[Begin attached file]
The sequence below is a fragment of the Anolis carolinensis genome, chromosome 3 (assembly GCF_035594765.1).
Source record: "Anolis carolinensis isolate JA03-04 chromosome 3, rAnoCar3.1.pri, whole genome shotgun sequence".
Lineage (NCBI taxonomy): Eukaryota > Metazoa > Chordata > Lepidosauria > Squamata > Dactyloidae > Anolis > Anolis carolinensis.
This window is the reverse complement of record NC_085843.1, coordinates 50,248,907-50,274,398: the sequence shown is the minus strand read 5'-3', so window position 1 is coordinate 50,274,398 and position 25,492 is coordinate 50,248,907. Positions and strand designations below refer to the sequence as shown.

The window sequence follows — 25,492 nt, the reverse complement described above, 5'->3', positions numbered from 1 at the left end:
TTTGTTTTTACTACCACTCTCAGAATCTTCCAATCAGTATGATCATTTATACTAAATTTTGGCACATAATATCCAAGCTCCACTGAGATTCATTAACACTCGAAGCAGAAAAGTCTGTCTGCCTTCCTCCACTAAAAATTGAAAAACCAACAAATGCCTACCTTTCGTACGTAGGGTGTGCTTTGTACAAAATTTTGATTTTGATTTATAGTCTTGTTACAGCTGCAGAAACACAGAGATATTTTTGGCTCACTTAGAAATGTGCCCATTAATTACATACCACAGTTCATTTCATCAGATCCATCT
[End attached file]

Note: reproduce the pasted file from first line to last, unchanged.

The sequence below is a fragment of the Anolis carolinensis genome, chromosome 3 (assembly GCF_035594765.1).
Source record: "Anolis carolinensis isolate JA03-04 chromosome 3, rAnoCar3.1.pri, whole genome shotgun sequence".
Lineage (NCBI taxonomy): Eukaryota > Metazoa > Chordata > Lepidosauria > Squamata > Dactyloidae > Anolis > Anolis carolinensis.
This window is the reverse complement of record NC_085843.1, coordinates 50,248,907-50,274,398: the sequence shown is the minus strand read 5'-3', so window position 1 is coordinate 50,274,398 and position 25,492 is coordinate 50,248,907. Positions and strand designations below refer to the sequence as shown.

The window sequence follows — 25,492 nt, the reverse complement described above, 5'->3', positions numbered from 1 at the left end:
TTTGTTTTTACTACCACTCTCAGAATCTTCCAATCAGTATGATCATTTATACTAAATTTTGGCACATAATATCCAAGCTCCACTGAGATTCATTAACACTCGAAGCAGAAAAGTCTGTCTGCCTTCCTCCACTAAAAATTGAAAAACCAACAAATGCCTACCTTTCGTACGTAGGGTGTGCTTTGTACAAAATTTTGATTTTGATTTATAGTCTTGTTACAGCTGCAGAAACACAGAGATATTTTTGGCTCACTTAGAAATGTGCCCATTAATTACATACCACAGTTCATTTCATCAGATCCATCT